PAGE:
In September 2010, Wevley was under surveillance when she sold about 6 grams of cocaine in Rochester to her ex-boyfriend, who also had a history of drug crimes and served time in prison for an assault conviction.
At sentencing, Wevley asked for leniency after telling the court she sold the drugs because she was worried about what the ex-boyfriend might do to her if she didn’t. Judge Jodi Williamson gave her the recommended time, 34 months, for a third-degree drug crime. In an interview, Wevley pointed out that it was only a year less than the sentence for the man who raped her.
Now on probation, Wevley acknowledged that she should have been punished for the crime, but that prison was too severe.
“I wasn’t even able to say goodbye to my kids,” she said. “Knowing I was the only provider for my children, I don’t think they should have been taken away from me.”
Sentencing gets harsher
When the guidelines were created first in 1978, the Sentencing Guidelines Commission’s charge was to create sentences that were uniform, reasonable given the severity of the crime and equitable so that felons convicted of the same crimes would be given the same sentences. It still allowed judges the discretion to give less severe sentences than called for in the guidelines.
Sentences for drug sales were less severe than most violent crimes and didn’t require prison for first-time convictions. The punishment for possessing cocaine or marijuana was put at the same level as failing to pay child support.
Then, following the cocaine and crack epidemics of the 1980s, the state enacted much stiffer prison sentences for nearly all drug crimes. In 2004 and 2007, the commission released reports recognizing the variation in how judges followed the guidelines. In the 2007 report, the commission found that Minnesota’s drug laws were harsher than federal sentences, neighboring states, states with comparable populations as well as two of the most populous states, New York and Texas.
The commission suggested downgrading the penalties for serious drug crimes if approved by the Legislature. But after lobbying by state law enforcement groups, Gov. Tim Pawlenty sent a letter to the commission opposing the change.
“Minnesota should not reduce sentences for drug offenders and send the message that these crimes are not seriously harmful to our citizens,” Pawlenty wrote.
Minnesota has not made any significant changes to its drug sentencing laws since then. Now the presumed prison sentence for an addict caught with 25 grams of meth is the same as someone convicted of first-degree manslaughter or assault and many types of rape.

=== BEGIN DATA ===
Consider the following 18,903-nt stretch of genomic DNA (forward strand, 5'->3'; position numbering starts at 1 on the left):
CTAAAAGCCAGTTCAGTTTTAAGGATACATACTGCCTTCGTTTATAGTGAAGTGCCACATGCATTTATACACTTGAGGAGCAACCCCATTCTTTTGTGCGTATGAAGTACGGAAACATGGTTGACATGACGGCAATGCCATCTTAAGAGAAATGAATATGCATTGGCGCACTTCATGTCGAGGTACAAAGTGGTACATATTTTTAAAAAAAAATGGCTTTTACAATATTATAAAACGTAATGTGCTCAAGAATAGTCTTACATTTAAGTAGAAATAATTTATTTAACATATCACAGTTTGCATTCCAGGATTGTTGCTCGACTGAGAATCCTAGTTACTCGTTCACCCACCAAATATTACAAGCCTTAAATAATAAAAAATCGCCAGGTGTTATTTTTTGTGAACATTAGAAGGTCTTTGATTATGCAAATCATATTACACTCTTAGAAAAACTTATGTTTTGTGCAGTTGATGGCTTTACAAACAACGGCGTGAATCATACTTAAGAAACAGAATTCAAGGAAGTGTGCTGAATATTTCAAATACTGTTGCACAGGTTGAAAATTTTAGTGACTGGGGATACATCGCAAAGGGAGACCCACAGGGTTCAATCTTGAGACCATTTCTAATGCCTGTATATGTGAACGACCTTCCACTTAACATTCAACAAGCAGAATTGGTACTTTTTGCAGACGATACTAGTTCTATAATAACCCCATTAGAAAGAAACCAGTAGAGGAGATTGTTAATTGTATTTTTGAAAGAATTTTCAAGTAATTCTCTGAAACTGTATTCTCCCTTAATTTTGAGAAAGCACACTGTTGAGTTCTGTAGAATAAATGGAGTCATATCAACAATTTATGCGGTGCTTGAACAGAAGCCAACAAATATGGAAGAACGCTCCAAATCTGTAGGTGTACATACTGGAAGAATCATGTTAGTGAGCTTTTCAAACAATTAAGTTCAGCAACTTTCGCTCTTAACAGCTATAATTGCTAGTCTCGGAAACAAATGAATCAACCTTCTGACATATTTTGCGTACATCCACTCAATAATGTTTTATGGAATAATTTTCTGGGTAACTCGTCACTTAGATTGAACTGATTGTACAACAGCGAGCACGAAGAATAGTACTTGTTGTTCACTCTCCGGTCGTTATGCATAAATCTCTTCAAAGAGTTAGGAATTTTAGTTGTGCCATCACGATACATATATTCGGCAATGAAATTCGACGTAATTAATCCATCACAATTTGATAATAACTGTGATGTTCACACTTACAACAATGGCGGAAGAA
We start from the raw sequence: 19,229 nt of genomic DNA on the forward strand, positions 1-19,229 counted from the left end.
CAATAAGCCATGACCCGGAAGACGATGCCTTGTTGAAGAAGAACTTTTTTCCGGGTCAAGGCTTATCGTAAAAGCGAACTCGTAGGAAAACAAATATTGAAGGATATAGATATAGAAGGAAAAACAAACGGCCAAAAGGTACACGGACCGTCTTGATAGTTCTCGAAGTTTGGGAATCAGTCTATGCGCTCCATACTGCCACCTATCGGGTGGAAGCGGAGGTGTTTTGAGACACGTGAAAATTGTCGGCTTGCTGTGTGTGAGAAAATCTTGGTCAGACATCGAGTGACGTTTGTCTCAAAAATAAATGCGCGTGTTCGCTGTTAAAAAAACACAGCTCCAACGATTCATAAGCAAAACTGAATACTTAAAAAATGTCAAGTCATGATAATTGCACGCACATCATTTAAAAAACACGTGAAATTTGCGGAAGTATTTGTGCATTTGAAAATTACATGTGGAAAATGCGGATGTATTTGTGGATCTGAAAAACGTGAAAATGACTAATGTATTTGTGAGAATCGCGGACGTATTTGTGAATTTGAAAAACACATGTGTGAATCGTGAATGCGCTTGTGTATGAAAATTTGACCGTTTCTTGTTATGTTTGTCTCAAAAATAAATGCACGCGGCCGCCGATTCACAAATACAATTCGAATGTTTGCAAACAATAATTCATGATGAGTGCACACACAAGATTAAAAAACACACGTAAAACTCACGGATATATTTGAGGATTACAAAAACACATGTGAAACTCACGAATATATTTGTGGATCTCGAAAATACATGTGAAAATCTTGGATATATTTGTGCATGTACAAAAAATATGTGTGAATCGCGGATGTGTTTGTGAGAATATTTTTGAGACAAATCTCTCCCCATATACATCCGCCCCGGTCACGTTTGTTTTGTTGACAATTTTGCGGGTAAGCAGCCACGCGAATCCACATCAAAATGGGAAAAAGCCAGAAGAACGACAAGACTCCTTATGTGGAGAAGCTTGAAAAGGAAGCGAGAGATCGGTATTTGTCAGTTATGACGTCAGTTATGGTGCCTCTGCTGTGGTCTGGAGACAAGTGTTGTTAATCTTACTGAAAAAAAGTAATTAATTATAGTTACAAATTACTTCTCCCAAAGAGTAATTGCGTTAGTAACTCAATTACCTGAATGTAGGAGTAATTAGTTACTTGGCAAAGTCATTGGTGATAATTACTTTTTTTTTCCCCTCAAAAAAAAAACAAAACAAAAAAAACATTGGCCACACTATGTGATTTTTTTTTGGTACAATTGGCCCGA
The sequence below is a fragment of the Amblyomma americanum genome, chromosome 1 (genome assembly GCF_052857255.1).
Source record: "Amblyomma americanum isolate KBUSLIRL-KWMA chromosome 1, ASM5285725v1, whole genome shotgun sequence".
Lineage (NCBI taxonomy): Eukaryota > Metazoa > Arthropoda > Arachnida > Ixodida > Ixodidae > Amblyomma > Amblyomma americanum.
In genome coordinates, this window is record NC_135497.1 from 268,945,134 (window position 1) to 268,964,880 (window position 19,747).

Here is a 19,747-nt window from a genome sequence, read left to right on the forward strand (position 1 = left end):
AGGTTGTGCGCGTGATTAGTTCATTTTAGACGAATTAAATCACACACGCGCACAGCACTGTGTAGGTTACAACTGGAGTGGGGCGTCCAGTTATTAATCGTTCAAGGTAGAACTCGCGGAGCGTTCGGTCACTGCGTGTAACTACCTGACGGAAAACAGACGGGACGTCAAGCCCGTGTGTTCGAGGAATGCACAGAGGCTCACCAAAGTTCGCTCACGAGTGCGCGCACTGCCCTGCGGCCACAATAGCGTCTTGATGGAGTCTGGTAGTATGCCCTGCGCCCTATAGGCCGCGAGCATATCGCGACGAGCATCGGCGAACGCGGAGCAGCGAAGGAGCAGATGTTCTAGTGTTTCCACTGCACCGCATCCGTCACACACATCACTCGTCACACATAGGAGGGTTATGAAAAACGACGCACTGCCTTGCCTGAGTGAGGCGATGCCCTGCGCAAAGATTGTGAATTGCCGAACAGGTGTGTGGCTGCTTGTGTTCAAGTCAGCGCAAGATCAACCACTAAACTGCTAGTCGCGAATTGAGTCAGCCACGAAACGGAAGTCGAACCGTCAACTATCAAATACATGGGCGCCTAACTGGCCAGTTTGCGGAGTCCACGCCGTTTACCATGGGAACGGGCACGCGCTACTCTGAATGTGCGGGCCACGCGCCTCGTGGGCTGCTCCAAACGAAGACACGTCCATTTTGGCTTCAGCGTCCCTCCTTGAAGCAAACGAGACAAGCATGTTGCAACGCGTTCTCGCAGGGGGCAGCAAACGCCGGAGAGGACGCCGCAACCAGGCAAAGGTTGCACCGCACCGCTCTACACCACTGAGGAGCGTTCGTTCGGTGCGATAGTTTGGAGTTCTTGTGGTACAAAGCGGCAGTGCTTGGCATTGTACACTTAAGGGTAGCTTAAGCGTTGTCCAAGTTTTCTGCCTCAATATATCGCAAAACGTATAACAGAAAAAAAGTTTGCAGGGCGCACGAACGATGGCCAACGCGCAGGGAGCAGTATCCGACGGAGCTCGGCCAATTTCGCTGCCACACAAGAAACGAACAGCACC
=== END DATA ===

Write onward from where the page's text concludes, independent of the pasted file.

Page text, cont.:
To Holly Evans-Wardlaw, the drug sentences are not tough enough. Open-air drug dealing in her neighborhood, Dayton’s Bluff in St. Paul, is common, she said, and she has seen street dealers arrested only to be back on the street in a couple of weeks. The constant presence of dealers thwarts the community’s effort to revitalize the area.
What’s happening in Evans-Wardlaw’s neighborhood is one reason St. Paul Police Sgt. Paul Ford, who is also on the Guidelines Commission, said he opposes any efforts to reduce the recommended sentences for drug criminals. Lengthy prison sentences allow law enforcement to put leverage on offenders to plea bargain and have them turn in higher-up dealers, he said.
Other states have moved to ease their war on drugs. Twenty-four states have made changes to drug laws since 2009, including 15 that relaxed sentences, according to a 2013 report by the National Conference of State Legislatures.
Minnesota’s prison population, while still one of the lowest in the country, now exceeds capacity, with drug offenders accounting for the largest percent of those incarcerated. The Department of Corrections said 300 to 310 jail beds at a cost of $55 per day are being rented to house prisoners. Minorities make up half of the drug offenders in prison, despite accounting for less than 20 percent of the state’s population.
In October, the commission held a roundtable meeting to discuss whether changes were needed to the drug guidelines. Many in attendance who worked in addiction treatment, probation, and corrections favored less punitive policies. Representatives of law enforcement said the guidelines worked.
The next month, a split commission voted against recommending any changes to the Legislature, likely scuttling any chance the issue would be taken up this year, said Sen. Ron Latz, DFL-St. Louis Park, whose committee would oversee any legislation.
The commission chair, Isanti County Attorney Jeff Edblad, who voted against the changes, said more study was needed before the group could recommend lowering sentences for drug crimes.
Edblad acknowledged the high departure rate suggests there is room for improvement, such as a possibility of creating a sentence level for drug kingpins.
But he said the current guidelines are effective in dealing with drug crimes. “Minnesota has been a model for other states to follow,” he said.
Data Editor Glenn Howatt contributed to this report. Brandon Stahl • 612-673-4626